Rick Graham

Rick Graham was recently inducted into the Pennsylvana Bowling Hall of Fame. 

An 8-year-old boy ventured into Rocky Springs Bowling Center nearly 43 years ago and discovered a lifelong passion — one that has led to his induction into the Pennsylvania State Bowling Hall of Fame.

Saturday at the Red Lion Hotel in Harrisburg, 165 attendees applauded Rick Graham’s new membership in the elite group of bowlers.

On March 28, while bowling in his league at York’s Colonial Park, Graham was surprised by the announcement that he had earned the honor.

“I was speechless,” he said.

At his induction reception, he told the group that 107 days had gone by since that announcement, and he had thought of this night on every one of them.

“I looked forward to the great honor that it is to be in the Hall of Fame with so many great bowlers who have done so much for our great game,” he said.

With 135 perfect games, 60 800 series, a high average of 244 and a personal high series of 841, the Lancaster Township kegler has notched his share of career achievements.

He competed in 20 state and 31 ABC/USBC tourneys, and holds 13 Lancaster United States Bowling Congress Association (LUSBCA) titles. And those represent just a handful of his successes.

One of his personal highlights, however, was earning a berth on Team USA, which competed in the 1987 World Bowling championships in Helsinki, Finland.

“A couple of months after high school, I saw a flyer for a local Team USA qualifier and decided to try it,” he said.

After winning a local qualifier and a few more successes in his quest to become part of the team, he headed to Milwaukee for the national finals.

After a slow start against the other 39 bowlers in the men’s competition, Graham, who was all of 18 years old at the time, noted that he was “towards the bottom of the pack.”

But, he said, he clawed his way back through the weeklong tourney, and by the 56th and final game, it came down to the last two qualifiers — himself and a 56-year-old accomplished bowler.

“I ended up 11 pins ahead of him and a member of Team USA,” Graham said.

He added that the pride in wearing the “USA” on his back while competing was “all-encompassing.”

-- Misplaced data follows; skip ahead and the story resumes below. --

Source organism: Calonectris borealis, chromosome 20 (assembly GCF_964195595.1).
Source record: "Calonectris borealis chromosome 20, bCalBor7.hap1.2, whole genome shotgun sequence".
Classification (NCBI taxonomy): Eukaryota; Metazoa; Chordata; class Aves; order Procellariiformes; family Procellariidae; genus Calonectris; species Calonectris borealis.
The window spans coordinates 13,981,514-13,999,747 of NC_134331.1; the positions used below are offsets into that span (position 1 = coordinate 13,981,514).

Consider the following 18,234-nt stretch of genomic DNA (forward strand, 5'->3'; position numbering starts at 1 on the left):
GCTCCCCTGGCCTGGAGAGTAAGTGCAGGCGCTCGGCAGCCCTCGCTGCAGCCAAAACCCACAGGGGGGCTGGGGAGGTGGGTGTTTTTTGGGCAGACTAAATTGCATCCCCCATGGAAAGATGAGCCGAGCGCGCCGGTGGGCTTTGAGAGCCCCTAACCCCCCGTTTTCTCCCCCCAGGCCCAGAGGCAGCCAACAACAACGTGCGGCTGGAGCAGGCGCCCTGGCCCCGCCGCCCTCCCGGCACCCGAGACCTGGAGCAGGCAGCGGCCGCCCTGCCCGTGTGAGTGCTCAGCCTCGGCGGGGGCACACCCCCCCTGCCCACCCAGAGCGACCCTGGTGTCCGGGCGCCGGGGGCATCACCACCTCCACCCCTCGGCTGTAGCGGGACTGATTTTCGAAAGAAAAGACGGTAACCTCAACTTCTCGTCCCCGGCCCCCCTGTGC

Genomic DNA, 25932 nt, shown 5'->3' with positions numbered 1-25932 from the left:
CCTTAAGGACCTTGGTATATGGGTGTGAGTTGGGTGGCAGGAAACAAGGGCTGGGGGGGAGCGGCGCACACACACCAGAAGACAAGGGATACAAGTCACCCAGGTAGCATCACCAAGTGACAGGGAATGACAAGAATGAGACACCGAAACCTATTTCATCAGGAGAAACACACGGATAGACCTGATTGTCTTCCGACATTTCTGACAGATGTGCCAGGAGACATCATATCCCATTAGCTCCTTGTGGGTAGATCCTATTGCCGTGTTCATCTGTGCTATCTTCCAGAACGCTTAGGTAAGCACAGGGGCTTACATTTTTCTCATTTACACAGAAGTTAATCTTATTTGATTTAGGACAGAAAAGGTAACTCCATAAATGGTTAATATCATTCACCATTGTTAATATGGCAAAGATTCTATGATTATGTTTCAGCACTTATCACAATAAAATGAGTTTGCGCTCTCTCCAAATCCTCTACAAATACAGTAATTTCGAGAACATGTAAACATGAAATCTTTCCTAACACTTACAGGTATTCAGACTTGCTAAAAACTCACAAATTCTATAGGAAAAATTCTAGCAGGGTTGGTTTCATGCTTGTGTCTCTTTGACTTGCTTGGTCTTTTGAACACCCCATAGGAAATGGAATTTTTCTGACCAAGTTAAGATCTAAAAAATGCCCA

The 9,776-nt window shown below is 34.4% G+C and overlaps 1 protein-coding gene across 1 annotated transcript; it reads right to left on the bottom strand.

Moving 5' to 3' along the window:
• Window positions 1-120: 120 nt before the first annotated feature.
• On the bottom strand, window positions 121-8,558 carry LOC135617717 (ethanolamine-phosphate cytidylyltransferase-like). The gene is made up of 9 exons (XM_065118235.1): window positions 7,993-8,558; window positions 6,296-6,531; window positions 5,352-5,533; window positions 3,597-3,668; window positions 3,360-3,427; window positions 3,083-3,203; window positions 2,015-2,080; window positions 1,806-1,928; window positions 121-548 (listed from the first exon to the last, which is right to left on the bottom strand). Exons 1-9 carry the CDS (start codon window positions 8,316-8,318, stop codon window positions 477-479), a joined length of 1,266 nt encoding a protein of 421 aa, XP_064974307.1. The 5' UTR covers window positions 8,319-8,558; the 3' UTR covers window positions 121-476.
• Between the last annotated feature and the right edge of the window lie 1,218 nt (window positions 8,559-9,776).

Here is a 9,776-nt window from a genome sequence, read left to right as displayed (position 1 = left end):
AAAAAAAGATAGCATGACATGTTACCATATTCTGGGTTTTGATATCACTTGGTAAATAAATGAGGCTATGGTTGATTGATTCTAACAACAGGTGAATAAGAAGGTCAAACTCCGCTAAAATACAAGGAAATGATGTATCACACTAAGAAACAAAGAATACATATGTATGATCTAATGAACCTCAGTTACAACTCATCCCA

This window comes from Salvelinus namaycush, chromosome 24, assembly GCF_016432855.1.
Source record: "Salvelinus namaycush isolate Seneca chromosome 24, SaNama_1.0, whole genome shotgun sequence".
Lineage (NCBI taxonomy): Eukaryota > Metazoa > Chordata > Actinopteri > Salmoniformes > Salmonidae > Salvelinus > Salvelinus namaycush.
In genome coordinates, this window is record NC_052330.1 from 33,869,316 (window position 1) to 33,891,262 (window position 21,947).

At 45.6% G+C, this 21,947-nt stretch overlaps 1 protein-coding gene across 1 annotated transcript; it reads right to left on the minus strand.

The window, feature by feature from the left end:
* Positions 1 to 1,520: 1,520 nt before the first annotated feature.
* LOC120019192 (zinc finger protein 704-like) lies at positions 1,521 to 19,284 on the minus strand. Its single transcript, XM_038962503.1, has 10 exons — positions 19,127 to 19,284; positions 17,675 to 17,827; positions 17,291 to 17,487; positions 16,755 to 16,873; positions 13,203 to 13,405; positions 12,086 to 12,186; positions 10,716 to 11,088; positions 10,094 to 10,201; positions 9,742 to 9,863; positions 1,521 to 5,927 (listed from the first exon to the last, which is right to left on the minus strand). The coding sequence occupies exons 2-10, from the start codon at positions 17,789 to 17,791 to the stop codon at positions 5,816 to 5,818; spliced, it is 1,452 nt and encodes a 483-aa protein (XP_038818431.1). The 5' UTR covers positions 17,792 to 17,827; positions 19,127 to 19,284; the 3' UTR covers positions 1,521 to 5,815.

“It was like the Olympics, when you entered the competition carrying our flag, you represented the United States of America,” he said. “Something I’ll never forget.”

Graham, who coached his son, Ryan, in scholastic competition at Conestoga Valley (2014-18), noted that one of his special moments in the sport was with his son.

In last year’s state team tournament, Graham and his son both rolled an 800 series while members of the same team.

And it happened on Father’s Day.

Graham was also the first Lancaster junior bowler to roll a perfect game, and it happened in 1983 at the very lanes where he began his career — Rocky Springs, now called Rocky Springs Entertainment Center.

He is also a member of the Lancaster USBC Association Hall of Fame (2002).

There are many who helped him along the way, but he cited Gary Brooks (2005 state Hall of Fame inductee) and Keith Goodling as two guiding lights in his career.

With the many achievements, Graham has received one more for which he will be honored in two weeks at York.

He was named the East Region Senior (50 and over) Professional Bowling Association Player of the Year for 2018, in which he had one championship, three second places, was the high point earner and had high average.

At he end of the night, Graham, 51, reflected back on that 8-year-old boy who asked his mother, the late Bert Graham, if he could go to the bowling lanes while she played bingo in Rocky Springs Hall.

And because she said yes, and got permission for him from the Rocky Springs manager, he has gone on to reach a pinnacle in his sport.